Smartmotion HyperSonic – redefining value in an eMTB
The Smartmotion HyperSonic is a true full-suspension eMTB developed in New Zealand. It plays happily beside other major MTB brand bikes costing thousands more.
I have to be honest and say that I wasn’t expecting much from this bike. After all, what does Smartmotion know about mountain bikes? It was with some nervousness that I headed into Riverhead Forest just north-west of Auckland after a week that has seen some rain. Riverhead is one of my favourite places to ride, but it can bite the unsuspecting rider and punish poor equipment choice. Indeed my mate Bruce felt the wrath just minutes in, requiring a trip to A&E to patch up a severe puncture wound. Undeterred, Mitch and I continued with our ride, now more wary of those man-eating puddles.
I hadn’t done anything to the suspension tune, only lowering pressure on the wide Schwalbe tyres to 15psi. There is no sense running plus-sized tyres if you are going to have them rock-hard. Very soon I learned to trust the grip and value the momentum that I could maintain with the grunt from the Smartmotion-tweaked Bafang motor. The motor was one aspect I was most wary about, but it is perfectly suited to eMTB duties, with more-then-ample torque from very low RPM. I could grind up steep inclines, even start on a steep hill. All I needed was one foot on a pedal to get going. Mostly I rode on setting ‘1’, using ‘2’ for more technical terrain and ‘3’ or ‘4’ for really steep stuff. ‘5’ seemed over-powered for technical duties, best reserved for the gravel road home when you realise you are late for dinner because you’ve been having so much fun. If you see a MTB with a Bafang Max on it, don’t automatically pass up for a Bosch CX, Brose, Shimano e8000 or Yamaha. This motor is really at home on trails and the equal of any of these. That’s because Smartmotion have done some trickery on the controller to get more Amps (equals more torque) which would cost them more than the base configuration. Maximum assist speed is factory locked at 35kph – that’s plenty.
The bike felt well balanced – though heavy as you’d expect – but that meant I could bomb over or through anything. I was carving through corners, around ruts, through puddles, over roots… all with confidence. And when I needed to slow down, the powerful Tektro Geminis hauled me up without drama. The suspension worked great. Of course the SR Suntour 32 forks (120mm) aren’t as plush, active or rigid as a $1500 Pike or Fox 36, but you’d be paying >$8000 to get a bike with one of those. The rims are massive and support the wide tyres well.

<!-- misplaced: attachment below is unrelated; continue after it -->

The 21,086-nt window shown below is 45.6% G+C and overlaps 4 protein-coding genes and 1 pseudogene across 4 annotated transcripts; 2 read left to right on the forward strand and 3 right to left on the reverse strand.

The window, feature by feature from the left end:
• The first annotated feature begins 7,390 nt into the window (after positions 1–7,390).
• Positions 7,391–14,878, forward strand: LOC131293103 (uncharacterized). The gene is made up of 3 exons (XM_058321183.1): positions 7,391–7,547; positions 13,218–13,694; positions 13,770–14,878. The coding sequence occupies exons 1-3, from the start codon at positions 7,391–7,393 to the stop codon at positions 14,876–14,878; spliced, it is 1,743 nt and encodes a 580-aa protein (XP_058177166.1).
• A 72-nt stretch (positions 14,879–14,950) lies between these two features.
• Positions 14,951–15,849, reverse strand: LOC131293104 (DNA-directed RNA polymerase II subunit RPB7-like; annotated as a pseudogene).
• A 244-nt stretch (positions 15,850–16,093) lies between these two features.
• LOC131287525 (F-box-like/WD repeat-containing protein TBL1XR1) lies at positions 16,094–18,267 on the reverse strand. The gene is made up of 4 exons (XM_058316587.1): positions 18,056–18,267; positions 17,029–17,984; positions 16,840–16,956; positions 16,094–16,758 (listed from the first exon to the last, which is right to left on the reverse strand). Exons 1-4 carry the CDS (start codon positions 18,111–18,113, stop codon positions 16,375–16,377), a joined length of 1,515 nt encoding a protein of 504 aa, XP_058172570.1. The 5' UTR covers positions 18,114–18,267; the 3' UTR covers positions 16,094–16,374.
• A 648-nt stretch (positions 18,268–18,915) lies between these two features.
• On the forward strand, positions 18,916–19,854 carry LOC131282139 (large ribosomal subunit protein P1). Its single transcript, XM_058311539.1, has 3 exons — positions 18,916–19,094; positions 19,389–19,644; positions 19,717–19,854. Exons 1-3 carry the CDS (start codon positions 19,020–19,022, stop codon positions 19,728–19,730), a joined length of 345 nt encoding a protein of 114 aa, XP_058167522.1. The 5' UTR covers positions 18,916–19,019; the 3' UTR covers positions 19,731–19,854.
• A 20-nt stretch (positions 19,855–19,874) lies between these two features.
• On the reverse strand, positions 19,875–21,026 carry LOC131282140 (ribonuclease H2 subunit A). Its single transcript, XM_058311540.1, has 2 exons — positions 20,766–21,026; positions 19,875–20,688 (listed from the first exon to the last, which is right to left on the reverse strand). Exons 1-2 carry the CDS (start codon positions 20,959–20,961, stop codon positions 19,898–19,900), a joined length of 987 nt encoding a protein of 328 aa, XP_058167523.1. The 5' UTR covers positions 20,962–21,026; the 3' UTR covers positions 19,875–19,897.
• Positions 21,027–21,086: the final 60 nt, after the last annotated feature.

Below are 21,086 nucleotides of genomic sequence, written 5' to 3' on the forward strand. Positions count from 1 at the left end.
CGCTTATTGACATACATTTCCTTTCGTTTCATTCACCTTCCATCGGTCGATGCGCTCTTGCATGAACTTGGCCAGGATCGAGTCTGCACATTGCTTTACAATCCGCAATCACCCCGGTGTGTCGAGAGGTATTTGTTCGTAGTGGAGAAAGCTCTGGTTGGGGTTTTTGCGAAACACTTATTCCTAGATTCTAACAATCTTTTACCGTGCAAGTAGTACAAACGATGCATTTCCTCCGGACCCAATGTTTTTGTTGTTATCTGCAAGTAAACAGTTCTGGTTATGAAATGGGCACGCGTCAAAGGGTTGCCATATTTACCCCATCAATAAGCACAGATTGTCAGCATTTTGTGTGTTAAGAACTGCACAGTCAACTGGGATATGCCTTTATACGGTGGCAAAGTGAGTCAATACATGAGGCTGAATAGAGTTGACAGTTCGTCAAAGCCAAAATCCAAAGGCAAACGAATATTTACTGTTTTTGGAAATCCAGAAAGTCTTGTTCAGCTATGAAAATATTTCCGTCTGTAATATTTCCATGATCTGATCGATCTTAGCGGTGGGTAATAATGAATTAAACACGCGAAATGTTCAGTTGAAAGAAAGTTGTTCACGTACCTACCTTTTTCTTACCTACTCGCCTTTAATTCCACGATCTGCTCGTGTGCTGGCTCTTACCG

Having pre-riddden on the road I was concerned that the shift-detection would get in the way – it had felt a bit awkward changing gears up steeper hills. It pauses the motor when you shift gears, and on the road you tend to lose a bit of momentum. On the trail however I didn’t notice this at all: what I did get was smooth shifting. No crunching. Like.
My friends were quite taken by the looks of this bike, it ain’t shy. The decals on the wheels say ‘look at me I’m a Smartmotion’, though I’d prefer something a bit more restrained. It’s all branded up, with every piece other than the rear shock, tyres and derailleur having a logo or label proudly declaring its Kiwi origins.
I found the ergonomics to be good. At first you may find the wide handlebars and short stem weird if you are not used to that modern configuration, but they definitely make sense. The display is very easy to read and nice to look at in full colour. Like it’s Pacer and Catalyst stablemates, it uniquely features both Torque and Cadence modes. Torque is definitely the pick for offroad, but Cadence is also useful if you are grinding up a hill. You don’t have to work at all hard in Cadence mode.
Battery capacity is seemingly small 11.4Ah (415Wh) but it seemed to have adequate range at MTB speeds. Starting at $4499 for the base model, add $300 for a 14.5AH (520Wh) battery which would be my pick for epic adventures. I’m not a big fan of Smartmotion’s saddles (shared with Pacer) so I’d probably swap that out along with adding a dropper post, for which there are cable guides. The pedals are plastic MTB flats, and any self-respecting MTB rider will have their own favourites (most decent MTBs come sans pedals for that reason).
Who should buy this bike?
- Anyone looking for an eBike with full suspension for comfort
- You want to ride with your mates, but you’ve got slower or they’ve got faster
- You want to ride with your partner – if you both have this bike you will go the same speed!
- You just want to ride in places that put you off because it’s too hard/steep
Who should not?
- It’s not a commuter. No mudguards, lights. The tyres will wear prematurely and be annoying on the road. Wide bars don’t help on the road either.
- You are brand-conscious and must have a premium MTB brand. Be prepared to spend lots more (see below)
What else could you look at?
- Trek Powerfly 5 $5999 (similar spec, 500Wh battery Bosch CX, 2.35″ tyres)
- Trek Powerfly 7 $6999 (slightly better spec, 500Wh Bosch CX, dropper post, 2.8″ tyres)
- GT Everb Amp $7149 (Yari fork [much better], 500Wh Steps e8000, dropper post, 2.8″ tyres)
- Scott eSpark 720/730 $7299/$7499 (similar spec, 500Wh Steps e8000, 2.8″ tyres)
- Specialized Levo 6Fattie $6500 (11 speed, Rockshox Reba 150mm fork [better], 460Wh Brose, 2.8″ tyres)
- Moustache Samedi Trail 4 $7500 (similar spec, 140mm, 400Wh Bosch CX, 2.8″ tyres)
- Cube Stereo Hybrid 140 $6999 (slightly better spec, Fox fork (likely better), 500Wh Bosch CX, 2.35″ tyres)
- Focus Jam2?
- Giant full-e+ ? (140mm, 500Wh Yamaha)